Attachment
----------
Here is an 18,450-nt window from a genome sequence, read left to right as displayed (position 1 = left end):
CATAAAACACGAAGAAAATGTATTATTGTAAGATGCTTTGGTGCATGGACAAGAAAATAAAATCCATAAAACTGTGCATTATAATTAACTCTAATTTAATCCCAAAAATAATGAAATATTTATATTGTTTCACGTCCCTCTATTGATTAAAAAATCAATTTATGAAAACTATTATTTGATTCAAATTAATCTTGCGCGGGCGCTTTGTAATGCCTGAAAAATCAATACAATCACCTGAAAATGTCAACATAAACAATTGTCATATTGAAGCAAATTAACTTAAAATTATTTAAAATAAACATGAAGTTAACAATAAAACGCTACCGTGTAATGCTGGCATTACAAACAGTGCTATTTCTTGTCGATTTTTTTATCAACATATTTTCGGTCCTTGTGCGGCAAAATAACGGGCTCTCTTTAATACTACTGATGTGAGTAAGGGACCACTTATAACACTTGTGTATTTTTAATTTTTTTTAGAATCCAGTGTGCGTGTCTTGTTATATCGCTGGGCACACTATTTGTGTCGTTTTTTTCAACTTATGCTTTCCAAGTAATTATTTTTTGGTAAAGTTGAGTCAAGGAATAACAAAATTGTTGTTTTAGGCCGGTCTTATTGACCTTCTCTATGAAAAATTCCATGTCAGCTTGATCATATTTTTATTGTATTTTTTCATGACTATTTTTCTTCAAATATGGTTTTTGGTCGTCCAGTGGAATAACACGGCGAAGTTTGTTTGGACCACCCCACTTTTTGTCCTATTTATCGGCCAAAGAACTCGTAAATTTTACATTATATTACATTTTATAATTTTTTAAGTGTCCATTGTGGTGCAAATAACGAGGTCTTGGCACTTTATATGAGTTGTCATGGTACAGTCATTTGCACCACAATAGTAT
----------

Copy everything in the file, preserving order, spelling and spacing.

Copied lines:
Here is an 18,450-nt window from a genome sequence, read left to right as displayed (position 1 = left end):
CATAAAACACGAAGAAAATGTATTATTGTAAGATGCTTTGGTGCATGGACAAGAAAATAAAATCCATAAAACTGTGCATTATAATTAACTCTAATTTAATCCCAAAAATAATGAAATATTTATATTGTTTCACGTCCCTCTATTGATTAAAAAATCAATTTATGAAAACTATTATTTGATTCAAATTAATCTTGCGCGGGCGCTTTGTAATGCCTGAAAAATCAATACAATCACCTGAAAATGTCAACATAAACAATTGTCATATTGAAGCAAATTAACTTAAAATTATTTAAAATAAACATGAAGTTAACAATAAAACGCTACCGTGTAATGCTGGCATTACAAACAGTGCTATTTCTTGTCGATTTTTTTATCAACATATTTTCGGTCCTTGTGCGGCAAAATAACGGGCTCTCTTTAATACTACTGATGTGAGTAAGGGACCACTTATAACACTTGTGTATTTTTAATTTTTTTTAGAATCCAGTGTGCGTGTCTTGTTATATCGCTGGGCACACTATTTGTGTCGTTTTTTTCAACTTATGCTTTCCAAGTAATTATTTTTTGGTAAAGTTGAGTCAAGGAATAACAAAATTGTTGTTTTAGGCCGGTCTTATTGACCTTCTCTATGAAAAATTCCATGTCAGCTTGATCATATTTTTATTGTATTTTTTCATGACTATTTTTCTTCAAATATGGTTTTTGGTCGTCCAGTGGAATAACACGGCGAAGTTTGTTTGGACCACCCCACTTTTTGTCCTATTTATCGGCCAAAGAACTCGTAAATTTTACATTATATTACATTTTATAATTTTTTAAGTGTCCATTGTGGTGCAAATAACGAGGTCTTGGCACTTTATATGAGTTGTCATGGTACAGTCATTTGCACCACAATAGTAT